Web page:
I was disappointed to see your informed and eloquent indictment of state and federal marijuana laws lead to the conclusion that Maryland should wait before legalizing the drug ("One step at a time on marijuana," Nov. 20).
When a drug policy becomes far worse than use of the drug could ever be, there is only one option: End the policy. The time for legalization is now.
By every measure, the prohibition of marijuana has failed since it was instituted. It hasn't reduced use of the drug, it hasn't taken marijuana out of the hands of kids, it hasn't reduced crime. In fact, a Columbia University study shows that teens consistently say marijuana is easier to buy than beer.
The laws against marijuana are themselves part of the problem. They help fund violent criminal gangs and create conviction records that leave low-level, non-violent offenders with few other choices than to re-offend.
Nor are the law's effects distributed fairly: Black people are 2.9 times more likely to be arrested for marijuana possession than white people, despite comparable rates of use.
For police, skewed priorities stemming from civil asset forfeiture laws and earmarked federal grants mean focusing on marijuana over real crime. There were more arrests for possession of marijuana drug last year than for all violent crimes combined.
Prohibition forces us to go into neighborhoods where people who should look upon law-enforcement as friends and protectors instead see police as an invading force.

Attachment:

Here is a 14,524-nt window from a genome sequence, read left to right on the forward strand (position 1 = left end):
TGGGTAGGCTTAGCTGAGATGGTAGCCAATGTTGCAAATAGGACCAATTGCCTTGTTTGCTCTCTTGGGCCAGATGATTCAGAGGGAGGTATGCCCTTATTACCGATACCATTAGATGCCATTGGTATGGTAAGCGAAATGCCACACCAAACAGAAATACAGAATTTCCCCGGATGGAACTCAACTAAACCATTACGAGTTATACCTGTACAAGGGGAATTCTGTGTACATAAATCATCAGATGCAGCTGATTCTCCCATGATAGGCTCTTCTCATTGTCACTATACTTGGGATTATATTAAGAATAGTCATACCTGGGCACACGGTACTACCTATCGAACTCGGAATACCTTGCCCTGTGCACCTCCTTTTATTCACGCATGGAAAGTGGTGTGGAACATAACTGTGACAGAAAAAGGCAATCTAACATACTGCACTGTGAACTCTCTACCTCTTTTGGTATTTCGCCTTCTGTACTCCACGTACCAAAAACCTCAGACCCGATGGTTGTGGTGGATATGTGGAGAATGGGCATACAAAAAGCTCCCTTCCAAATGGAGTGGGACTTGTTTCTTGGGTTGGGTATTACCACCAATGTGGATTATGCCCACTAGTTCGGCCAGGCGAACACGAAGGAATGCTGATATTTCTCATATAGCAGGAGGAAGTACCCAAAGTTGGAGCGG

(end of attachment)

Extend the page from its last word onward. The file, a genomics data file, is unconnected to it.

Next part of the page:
That loss in community trust means fewer crimes are reported and fewer people willing to speak about what they've seen. Together, the focus on drug crimes and the reluctance of the public to cooperate with police has translated into more violent crimes that go unsolved and leave their perpetrators free to strike again.
Decriminalizing the possession of small amounts of marijuana, which The Sun recommends, is a good first step but it does little to rectify these issues. Organized crime, rather than state coffers, would still make all the money, and use the profits to buy guns and finance other criminal activity.
Unregulated, unlicensed dealers would continue to sell to children. Those caught selling would continue to be denied employment, student loans, housing and other benefits that would enable them to better their lives so they wouldn't have to turn to criminal activity.
In short, this policy has never produced any beneficial results for society. The Sun says we should wait and see what happens in other states that legalize. My response to that is that we already know prohibition has had a devastating effect right here in on our own community. Why would we continue a policy we know doesn't work?
Too many communities can't afford to wait: They can't wait to de-fund criminals, can't wait for police to dedicate more of their limited resources toward solving violent crimes, can't wait for racial profiling to end.
As a child growing up in Baltimore, I dreamed of being a cop. After I grew up and became one, I saw my profession demeaned by the war on drugs. I will never stop hoping that one day, little kids will one day look upon the profession as I once did. The first step is to legalize marijuana.
Neill Franklin, White Hall
The writer was a police officer in Maryland for 34 years and now heads Law Enforcement Against Prohibition.
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